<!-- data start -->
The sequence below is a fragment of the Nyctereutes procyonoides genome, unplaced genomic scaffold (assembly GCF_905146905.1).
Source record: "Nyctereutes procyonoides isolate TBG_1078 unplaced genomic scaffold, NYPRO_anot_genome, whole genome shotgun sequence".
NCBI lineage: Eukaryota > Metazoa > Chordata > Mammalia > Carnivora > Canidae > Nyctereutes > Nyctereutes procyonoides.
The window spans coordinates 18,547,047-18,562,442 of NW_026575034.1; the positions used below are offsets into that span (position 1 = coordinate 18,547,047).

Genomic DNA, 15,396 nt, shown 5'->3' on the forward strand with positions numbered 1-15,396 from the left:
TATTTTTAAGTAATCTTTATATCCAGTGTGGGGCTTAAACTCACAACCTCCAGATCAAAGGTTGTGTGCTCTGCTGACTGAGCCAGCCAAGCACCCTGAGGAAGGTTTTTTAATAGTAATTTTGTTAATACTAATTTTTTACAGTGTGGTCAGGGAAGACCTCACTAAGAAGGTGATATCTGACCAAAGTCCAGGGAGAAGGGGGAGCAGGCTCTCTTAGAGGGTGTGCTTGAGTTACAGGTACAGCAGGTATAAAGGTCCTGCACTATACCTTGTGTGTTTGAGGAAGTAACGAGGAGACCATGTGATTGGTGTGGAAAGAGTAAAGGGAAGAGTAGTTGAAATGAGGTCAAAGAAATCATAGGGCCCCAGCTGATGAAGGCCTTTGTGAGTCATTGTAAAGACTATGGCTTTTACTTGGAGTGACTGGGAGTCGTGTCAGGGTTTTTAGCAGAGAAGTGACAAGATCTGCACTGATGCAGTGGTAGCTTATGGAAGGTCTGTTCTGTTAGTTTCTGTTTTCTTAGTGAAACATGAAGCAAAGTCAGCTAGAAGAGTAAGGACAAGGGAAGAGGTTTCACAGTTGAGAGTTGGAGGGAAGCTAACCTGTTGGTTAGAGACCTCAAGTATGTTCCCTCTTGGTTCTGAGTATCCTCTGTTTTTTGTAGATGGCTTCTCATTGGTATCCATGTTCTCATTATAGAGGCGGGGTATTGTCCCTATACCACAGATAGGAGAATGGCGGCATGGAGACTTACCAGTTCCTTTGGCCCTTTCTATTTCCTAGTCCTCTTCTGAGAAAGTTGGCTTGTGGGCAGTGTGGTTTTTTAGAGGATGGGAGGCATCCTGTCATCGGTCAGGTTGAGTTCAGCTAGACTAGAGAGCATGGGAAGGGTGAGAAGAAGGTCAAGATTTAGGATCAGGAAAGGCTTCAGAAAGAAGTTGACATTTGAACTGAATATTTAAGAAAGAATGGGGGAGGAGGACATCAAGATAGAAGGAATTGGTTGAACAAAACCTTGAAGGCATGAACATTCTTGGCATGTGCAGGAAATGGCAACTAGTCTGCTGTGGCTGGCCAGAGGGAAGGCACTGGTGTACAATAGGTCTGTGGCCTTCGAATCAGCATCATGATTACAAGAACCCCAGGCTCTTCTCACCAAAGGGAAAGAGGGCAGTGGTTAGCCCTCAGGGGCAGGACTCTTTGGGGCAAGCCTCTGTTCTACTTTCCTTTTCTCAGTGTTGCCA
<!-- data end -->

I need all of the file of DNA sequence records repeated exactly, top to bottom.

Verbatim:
The sequence below is a fragment of the Nyctereutes procyonoides genome, unplaced genomic scaffold (assembly GCF_905146905.1).
Source record: "Nyctereutes procyonoides isolate TBG_1078 unplaced genomic scaffold, NYPRO_anot_genome, whole genome shotgun sequence".
NCBI lineage: Eukaryota > Metazoa > Chordata > Mammalia > Carnivora > Canidae > Nyctereutes > Nyctereutes procyonoides.
The window spans coordinates 18,547,047-18,562,442 of NW_026575034.1; the positions used below are offsets into that span (position 1 = coordinate 18,547,047).

Genomic DNA, 15,396 nt, shown 5'->3' on the forward strand with positions numbered 1-15,396 from the left:
TATTTTTAAGTAATCTTTATATCCAGTGTGGGGCTTAAACTCACAACCTCCAGATCAAAGGTTGTGTGCTCTGCTGACTGAGCCAGCCAAGCACCCTGAGGAAGGTTTTTTAATAGTAATTTTGTTAATACTAATTTTTTACAGTGTGGTCAGGGAAGACCTCACTAAGAAGGTGATATCTGACCAAAGTCCAGGGAGAAGGGGGAGCAGGCTCTCTTAGAGGGTGTGCTTGAGTTACAGGTACAGCAGGTATAAAGGTCCTGCACTATACCTTGTGTGTTTGAGGAAGTAACGAGGAGACCATGTGATTGGTGTGGAAAGAGTAAAGGGAAGAGTAGTTGAAATGAGGTCAAAGAAATCATAGGGCCCCAGCTGATGAAGGCCTTTGTGAGTCATTGTAAAGACTATGGCTTTTACTTGGAGTGACTGGGAGTCGTGTCAGGGTTTTTAGCAGAGAAGTGACAAGATCTGCACTGATGCAGTGGTAGCTTATGGAAGGTCTGTTCTGTTAGTTTCTGTTTTCTTAGTGAAACATGAAGCAAAGTCAGCTAGAAGAGTAAGGACAAGGGAAGAGGTTTCACAGTTGAGAGTTGGAGGGAAGCTAACCTGTTGGTTAGAGACCTCAAGTATGTTCCCTCTTGGTTCTGAGTATCCTCTGTTTTTTGTAGATGGCTTCTCATTGGTATCCATGTTCTCATTATAGAGGCGGGGTATTGTCCCTATACCACAGATAGGAGAATGGCGGCATGGAGACTTACCAGTTCCTTTGGCCCTTTCTATTTCCTAGTCCTCTTCTGAGAAAGTTGGCTTGTGGGCAGTGTGGTTTTTTAGAGGATGGGAGGCATCCTGTCATCGGTCAGGTTGAGTTCAGCTAGACTAGAGAGCATGGGAAGGGTGAGAAGAAGGTCAAGATTTAGGATCAGGAAAGGCTTCAGAAAGAAGTTGACATTTGAACTGAATATTTAAGAAAGAATGGGGGAGGAGGACATCAAGATAGAAGGAATTGGTTGAACAAAACCTTGAAGGCATGAACATTCTTGGCATGTGCAGGAAATGGCAACTAGTCTGCTGTGGCTGGCCAGAGGGAAGGCACTGGTGTACAATAGGTCTGTGGCCTTCGAATCAGCATCATGATTACAAGAACCCCAGGCTCTTCTCACCAAAGGGAAAGAGGGCAGTGGTTAGCCCTCAGGGGCAGGACTCTTTGGGGCAAGCCTCTGTTCTACTTTCCTTTTCTCAGTGTTGCCA